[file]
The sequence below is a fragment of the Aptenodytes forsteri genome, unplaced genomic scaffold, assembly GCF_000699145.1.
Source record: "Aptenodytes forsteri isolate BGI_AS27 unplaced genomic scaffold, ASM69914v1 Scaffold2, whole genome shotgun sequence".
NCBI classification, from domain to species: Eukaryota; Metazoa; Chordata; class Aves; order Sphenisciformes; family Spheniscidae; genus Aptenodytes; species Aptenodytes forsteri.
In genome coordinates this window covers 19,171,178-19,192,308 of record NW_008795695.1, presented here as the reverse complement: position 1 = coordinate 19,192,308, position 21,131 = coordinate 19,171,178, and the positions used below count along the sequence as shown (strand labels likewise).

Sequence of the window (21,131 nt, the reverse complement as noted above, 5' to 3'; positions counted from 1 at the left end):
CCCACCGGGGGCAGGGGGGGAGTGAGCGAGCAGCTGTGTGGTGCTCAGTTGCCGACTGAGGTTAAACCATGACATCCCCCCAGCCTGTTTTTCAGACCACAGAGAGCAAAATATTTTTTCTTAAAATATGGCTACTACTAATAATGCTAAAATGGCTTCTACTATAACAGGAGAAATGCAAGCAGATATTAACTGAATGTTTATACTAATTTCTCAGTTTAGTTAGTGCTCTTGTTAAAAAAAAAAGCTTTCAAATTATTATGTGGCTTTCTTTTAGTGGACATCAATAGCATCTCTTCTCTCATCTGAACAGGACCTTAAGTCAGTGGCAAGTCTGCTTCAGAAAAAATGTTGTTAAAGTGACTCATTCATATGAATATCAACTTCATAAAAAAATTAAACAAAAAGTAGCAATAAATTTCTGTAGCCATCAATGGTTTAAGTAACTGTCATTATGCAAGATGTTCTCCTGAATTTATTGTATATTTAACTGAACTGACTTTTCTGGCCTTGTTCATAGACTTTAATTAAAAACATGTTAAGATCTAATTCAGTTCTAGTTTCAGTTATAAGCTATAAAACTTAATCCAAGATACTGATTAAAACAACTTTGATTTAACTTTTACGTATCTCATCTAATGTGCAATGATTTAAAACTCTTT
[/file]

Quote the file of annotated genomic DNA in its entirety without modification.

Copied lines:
The sequence below is a fragment of the Aptenodytes forsteri genome, unplaced genomic scaffold, assembly GCF_000699145.1.
Source record: "Aptenodytes forsteri isolate BGI_AS27 unplaced genomic scaffold, ASM69914v1 Scaffold2, whole genome shotgun sequence".
NCBI classification, from domain to species: Eukaryota; Metazoa; Chordata; class Aves; order Sphenisciformes; family Spheniscidae; genus Aptenodytes; species Aptenodytes forsteri.
In genome coordinates this window covers 19,171,178-19,192,308 of record NW_008795695.1, presented here as the reverse complement: position 1 = coordinate 19,192,308, position 21,131 = coordinate 19,171,178, and the positions used below count along the sequence as shown (strand labels likewise).

Sequence of the window (21,131 nt, the reverse complement as noted above, 5' to 3'; positions counted from 1 at the left end):
CCCACCGGGGGCAGGGGGGGAGTGAGCGAGCAGCTGTGTGGTGCTCAGTTGCCGACTGAGGTTAAACCATGACATCCCCCCAGCCTGTTTTTCAGACCACAGAGAGCAAAATATTTTTTCTTAAAATATGGCTACTACTAATAATGCTAAAATGGCTTCTACTATAACAGGAGAAATGCAAGCAGATATTAACTGAATGTTTATACTAATTTCTCAGTTTAGTTAGTGCTCTTGTTAAAAAAAAAAGCTTTCAAATTATTATGTGGCTTTCTTTTAGTGGACATCAATAGCATCTCTTCTCTCATCTGAACAGGACCTTAAGTCAGTGGCAAGTCTGCTTCAGAAAAAATGTTGTTAAAGTGACTCATTCATATGAATATCAACTTCATAAAAAAATTAAACAAAAAGTAGCAATAAATTTCTGTAGCCATCAATGGTTTAAGTAACTGTCATTATGCAAGATGTTCTCCTGAATTTATTGTATATTTAACTGAACTGACTTTTCTGGCCTTGTTCATAGACTTTAATTAAAAACATGTTAAGATCTAATTCAGTTCTAGTTTCAGTTATAAGCTATAAAACTTAATCCAAGATACTGATTAAAACAACTTTGATTTAACTTTTACGTATCTCATCTAATGTGCAATGATTTAAAACTCTTT